The CD&A must disclose whether a company engaged in benchmarking of total compensation or any element of compensation and, if so, identify the benchmark(s) and the component companies in the comparator or “peer” group. The SEC staff defines “benchmarking” as the use of compensation data about other companies as a reference point on which, either wholly or in part, to base, justify, or provide a framework for a compensation decision.
If utilized, a company should be comfortable that its peer group is current and appropriate, and the CD&A should explain why the company believes the peer group is appropriate (e.g., based on industry, market cap, or revenues). Activist shareholders and senior SEC staff members have indicated that peer group selection should be reasonable and appropriate and that the selection criteria, including quantitative criteria such as revenue or market cap, if used, should be disclosed.
The recently enacted Emergency Economic Stabilization Act of 2008, and the related Troubled Asset Relief Program (or TARP), impose certain limitations on the executive compensation paid by the financial institutions that choose to participate in the program. Among the limitations is a requirement that the institution ensure that the incentive compensation paid to senior executives does not encourage unnecessary or excessive risks that could threaten the value of the institution. Guidance from the Department of Treasury states that, to comply with the prohibition of “unnecessary and excessive risks,” the institution’s compensation committee must annually review the institution’s incentive compensation arrangements with the institution’s senior risk officers to ensure that the arrangements do not encourage the officers to take unnecessary and excessive risks. Further, the compensation committee must certify, in the institution’s CD&A, that it has completed the required review.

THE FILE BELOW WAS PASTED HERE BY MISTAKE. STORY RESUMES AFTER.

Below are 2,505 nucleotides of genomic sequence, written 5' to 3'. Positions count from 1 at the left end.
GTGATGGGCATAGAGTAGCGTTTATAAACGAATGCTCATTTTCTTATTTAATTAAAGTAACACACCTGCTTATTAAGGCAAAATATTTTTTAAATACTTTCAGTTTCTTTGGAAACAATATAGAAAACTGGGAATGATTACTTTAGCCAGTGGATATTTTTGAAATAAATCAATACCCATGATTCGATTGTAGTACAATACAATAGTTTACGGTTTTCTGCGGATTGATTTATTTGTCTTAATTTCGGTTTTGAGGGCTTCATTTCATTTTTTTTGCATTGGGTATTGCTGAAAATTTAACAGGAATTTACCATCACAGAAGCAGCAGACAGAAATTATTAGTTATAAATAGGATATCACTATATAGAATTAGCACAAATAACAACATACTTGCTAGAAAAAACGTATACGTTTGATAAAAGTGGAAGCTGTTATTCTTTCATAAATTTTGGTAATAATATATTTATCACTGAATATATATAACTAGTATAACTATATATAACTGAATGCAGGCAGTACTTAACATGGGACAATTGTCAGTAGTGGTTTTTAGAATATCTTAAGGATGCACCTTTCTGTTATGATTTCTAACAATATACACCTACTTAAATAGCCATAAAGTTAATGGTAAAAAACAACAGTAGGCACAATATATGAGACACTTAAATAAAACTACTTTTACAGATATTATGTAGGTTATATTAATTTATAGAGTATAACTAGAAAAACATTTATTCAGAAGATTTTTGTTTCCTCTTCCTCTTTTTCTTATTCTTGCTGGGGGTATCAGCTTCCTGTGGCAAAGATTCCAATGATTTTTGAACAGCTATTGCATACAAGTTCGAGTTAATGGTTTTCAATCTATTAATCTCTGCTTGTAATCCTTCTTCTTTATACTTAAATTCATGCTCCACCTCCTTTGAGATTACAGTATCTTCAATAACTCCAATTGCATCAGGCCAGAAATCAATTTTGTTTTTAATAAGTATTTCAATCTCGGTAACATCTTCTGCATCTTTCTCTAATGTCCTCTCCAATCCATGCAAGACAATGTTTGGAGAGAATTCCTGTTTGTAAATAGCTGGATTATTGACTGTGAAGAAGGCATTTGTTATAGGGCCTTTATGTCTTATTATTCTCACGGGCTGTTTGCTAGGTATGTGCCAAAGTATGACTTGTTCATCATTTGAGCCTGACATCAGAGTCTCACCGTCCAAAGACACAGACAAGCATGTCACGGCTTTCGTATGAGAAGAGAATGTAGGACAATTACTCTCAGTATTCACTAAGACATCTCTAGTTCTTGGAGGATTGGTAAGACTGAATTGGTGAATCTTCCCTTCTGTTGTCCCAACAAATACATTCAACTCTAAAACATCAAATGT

In his remarks, John White suggested that the “unnecessary and excessive risks” limitation could have an impact on the disclosure obligations of companies that are not participating in the TARP program. White suggested that compensation committees, when creating incentives and establishing targets, should assess whether the incentives present a risk to the enterprise, and then should assess whether the risk analysis warrants disclosure in the CD&A. Specifically, White stated:
“Would it be prudent for compensation committees, when establishing targets and creating incentives, not only to discuss how hard or how easy it is to meet the incentives, but also to consider the particular risks an executive might be incentivized to take to meet the target – with risk, in this case, being viewed in the context of the enterprise as a whole?”
Current Economic Conditions
John White also reminded companies that the CD&A is required to discuss the material principles underlying a company’s executive compensation policies and decisions, and the most important factors relevant to analysis of those policies or decisions. White admonished companies to not simply “mark up” last year’s disclosure, but to carefully consider if and how recent economic and financial events have affected, or could affect, compensation decisions (e.g., end-of-year compensation decisions or modifications to currently existing executive compensation programs). For example, White stated the following:
“…[h]ave you modified outstanding awards or plans, or implemented new ones? Have you reconsidered the structure of your program, or the relative weighting of various compensation elements? Have you waived any performance conditions, or set new ones using different standards? Have you changed your processes and procedures for determining executive and director pay…?”
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As you begin to formulate the CD&A for the past year, please consider the foregoing.